We'll never know. (Let me say first that I called this one wrong. I though the mandate at least was going down. Rarely so glad to be wrong.) But here's a negative look:
By voting with the liberals to uphold the Affordable Care Act, Roberts has put himself above partisan reproach. No one can accuse Roberts of ruling as a movement conservative. He’s made himself bulletproof against insinuations that he’s animated by party allegiances.
But by voting with the conservatives on every major legal question before the court, he nevertheless furthered the major conservative projects before the court — namely, imposing limits on federal power. And by securing his own reputation for impartiality, he made his own advocacy in those areas much more effective. If, in the future, Roberts leads the court in cases that more radically constrain the federal government’s power to regulate interstate commerce, today’s decision will help insulate him from criticism. And he did it while rendering a decision that Democrats are applauding.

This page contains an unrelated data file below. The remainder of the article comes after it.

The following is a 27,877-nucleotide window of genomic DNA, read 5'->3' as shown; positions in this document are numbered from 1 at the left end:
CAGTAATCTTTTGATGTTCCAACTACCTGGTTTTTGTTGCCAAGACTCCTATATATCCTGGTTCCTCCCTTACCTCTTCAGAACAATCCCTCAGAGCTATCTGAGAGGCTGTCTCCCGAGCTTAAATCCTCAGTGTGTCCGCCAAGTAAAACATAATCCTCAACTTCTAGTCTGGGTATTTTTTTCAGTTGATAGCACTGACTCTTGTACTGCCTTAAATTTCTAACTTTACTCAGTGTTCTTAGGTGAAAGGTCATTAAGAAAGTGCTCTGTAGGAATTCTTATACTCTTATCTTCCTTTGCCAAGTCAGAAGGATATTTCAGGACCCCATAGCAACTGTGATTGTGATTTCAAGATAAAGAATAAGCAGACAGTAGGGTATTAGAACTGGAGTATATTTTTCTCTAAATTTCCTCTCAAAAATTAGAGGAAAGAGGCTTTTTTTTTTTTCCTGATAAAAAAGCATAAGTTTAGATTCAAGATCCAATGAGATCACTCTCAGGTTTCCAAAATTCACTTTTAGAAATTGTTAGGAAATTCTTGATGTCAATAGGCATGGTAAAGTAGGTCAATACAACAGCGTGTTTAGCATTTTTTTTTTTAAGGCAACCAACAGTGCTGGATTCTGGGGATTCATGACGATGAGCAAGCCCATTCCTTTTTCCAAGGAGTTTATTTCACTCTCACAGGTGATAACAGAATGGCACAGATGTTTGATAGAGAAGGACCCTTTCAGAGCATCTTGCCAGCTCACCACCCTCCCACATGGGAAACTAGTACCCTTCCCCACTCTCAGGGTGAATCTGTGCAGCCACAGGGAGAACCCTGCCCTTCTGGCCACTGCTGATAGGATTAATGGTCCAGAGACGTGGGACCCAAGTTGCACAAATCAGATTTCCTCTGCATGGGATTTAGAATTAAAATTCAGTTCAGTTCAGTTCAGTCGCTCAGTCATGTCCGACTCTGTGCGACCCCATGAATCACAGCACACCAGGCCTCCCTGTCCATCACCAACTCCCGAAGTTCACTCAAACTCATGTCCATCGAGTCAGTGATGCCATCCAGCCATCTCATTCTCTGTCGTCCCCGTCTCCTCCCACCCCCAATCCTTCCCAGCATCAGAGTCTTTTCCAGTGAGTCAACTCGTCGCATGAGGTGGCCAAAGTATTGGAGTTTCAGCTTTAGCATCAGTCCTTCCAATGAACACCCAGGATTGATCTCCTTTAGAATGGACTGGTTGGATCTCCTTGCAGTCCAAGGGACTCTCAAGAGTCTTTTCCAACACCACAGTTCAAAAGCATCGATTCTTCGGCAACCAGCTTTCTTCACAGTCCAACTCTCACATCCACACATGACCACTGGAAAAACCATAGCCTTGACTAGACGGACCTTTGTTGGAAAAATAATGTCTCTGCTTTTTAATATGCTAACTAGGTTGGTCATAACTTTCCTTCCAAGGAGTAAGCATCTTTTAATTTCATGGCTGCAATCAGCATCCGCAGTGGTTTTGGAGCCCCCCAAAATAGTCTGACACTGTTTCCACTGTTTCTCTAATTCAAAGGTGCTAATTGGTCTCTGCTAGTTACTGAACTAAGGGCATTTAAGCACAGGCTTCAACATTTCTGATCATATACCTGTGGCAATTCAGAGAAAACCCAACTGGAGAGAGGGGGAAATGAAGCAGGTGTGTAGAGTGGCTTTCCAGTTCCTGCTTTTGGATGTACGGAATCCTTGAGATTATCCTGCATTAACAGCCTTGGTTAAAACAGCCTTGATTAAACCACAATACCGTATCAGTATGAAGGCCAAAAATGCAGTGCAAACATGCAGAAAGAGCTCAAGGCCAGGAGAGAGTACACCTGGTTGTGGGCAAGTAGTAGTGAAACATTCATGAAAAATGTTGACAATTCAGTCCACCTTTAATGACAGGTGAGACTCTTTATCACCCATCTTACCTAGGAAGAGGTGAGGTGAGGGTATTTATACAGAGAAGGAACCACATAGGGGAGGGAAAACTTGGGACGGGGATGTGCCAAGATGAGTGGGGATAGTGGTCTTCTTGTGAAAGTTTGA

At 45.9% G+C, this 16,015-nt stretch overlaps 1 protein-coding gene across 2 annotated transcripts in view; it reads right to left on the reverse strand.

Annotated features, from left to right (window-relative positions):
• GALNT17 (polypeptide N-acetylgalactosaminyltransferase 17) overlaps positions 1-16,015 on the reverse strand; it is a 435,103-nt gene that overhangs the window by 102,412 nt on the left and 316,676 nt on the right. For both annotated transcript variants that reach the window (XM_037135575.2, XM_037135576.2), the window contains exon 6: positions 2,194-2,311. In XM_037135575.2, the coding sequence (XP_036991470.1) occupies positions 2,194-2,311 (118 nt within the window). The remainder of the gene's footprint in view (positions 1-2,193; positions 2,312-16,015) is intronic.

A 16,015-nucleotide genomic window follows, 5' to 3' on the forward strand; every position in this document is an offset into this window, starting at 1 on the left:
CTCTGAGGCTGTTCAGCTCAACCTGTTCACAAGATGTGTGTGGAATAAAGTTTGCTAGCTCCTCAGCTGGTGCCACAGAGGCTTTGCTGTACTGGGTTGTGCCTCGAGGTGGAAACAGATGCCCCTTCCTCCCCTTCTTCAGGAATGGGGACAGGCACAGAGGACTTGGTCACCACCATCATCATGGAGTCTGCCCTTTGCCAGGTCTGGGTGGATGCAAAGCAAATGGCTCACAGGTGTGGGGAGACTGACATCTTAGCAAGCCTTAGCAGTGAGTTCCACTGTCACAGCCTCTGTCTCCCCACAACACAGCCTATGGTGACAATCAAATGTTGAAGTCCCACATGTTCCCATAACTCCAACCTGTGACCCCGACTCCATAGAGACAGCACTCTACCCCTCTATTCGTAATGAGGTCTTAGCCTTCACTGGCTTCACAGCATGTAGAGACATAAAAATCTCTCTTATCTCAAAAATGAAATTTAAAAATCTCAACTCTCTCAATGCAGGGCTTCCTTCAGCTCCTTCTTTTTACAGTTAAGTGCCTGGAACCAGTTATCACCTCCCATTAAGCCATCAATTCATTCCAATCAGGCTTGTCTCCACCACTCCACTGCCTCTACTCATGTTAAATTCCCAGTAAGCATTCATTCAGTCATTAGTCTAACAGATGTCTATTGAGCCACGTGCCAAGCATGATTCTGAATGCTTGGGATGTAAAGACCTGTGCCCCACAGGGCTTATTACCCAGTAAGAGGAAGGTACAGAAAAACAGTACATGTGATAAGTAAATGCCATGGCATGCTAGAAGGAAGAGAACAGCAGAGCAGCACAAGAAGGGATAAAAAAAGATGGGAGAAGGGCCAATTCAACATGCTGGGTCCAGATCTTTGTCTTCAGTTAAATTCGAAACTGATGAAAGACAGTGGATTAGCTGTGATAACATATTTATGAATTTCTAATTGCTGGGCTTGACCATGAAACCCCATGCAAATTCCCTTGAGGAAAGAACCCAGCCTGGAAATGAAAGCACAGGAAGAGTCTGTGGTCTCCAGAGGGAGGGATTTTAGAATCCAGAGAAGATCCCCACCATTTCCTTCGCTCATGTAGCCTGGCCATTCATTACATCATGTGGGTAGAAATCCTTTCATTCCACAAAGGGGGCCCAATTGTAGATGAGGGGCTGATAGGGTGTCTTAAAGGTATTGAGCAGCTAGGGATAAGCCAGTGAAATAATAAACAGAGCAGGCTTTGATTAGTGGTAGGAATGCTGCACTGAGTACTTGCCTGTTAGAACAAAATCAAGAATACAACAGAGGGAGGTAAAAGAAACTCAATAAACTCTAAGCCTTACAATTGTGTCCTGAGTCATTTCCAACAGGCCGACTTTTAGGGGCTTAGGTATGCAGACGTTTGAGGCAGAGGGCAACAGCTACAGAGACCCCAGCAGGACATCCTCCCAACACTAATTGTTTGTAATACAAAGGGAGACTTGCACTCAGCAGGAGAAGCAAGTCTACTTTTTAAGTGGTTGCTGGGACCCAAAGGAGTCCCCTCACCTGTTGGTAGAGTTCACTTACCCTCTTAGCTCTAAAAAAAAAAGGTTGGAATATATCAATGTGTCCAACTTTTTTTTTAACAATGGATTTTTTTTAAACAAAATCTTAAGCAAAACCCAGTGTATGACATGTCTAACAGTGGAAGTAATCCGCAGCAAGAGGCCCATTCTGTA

“For those of us who oppose the Affordable Care Act as a policy matter, this is a bad day,” Barnett said. “For those of us in this fight to preserve the limits of constitutional government, this is not a bad day.”And a positive look, from about the unlikeliest source imaginable:
There's probably nothing in the near future that would restore more faith in the American system than a solid majority upholding Obamacare. Here's hoping Roberts realizes that.Roberts! Well I'll be dipped in shit. I have no idea which one of those is right, but today was a good day for America, our government, and most of all the millions of uninsured out there. Let's savor this one for a minute.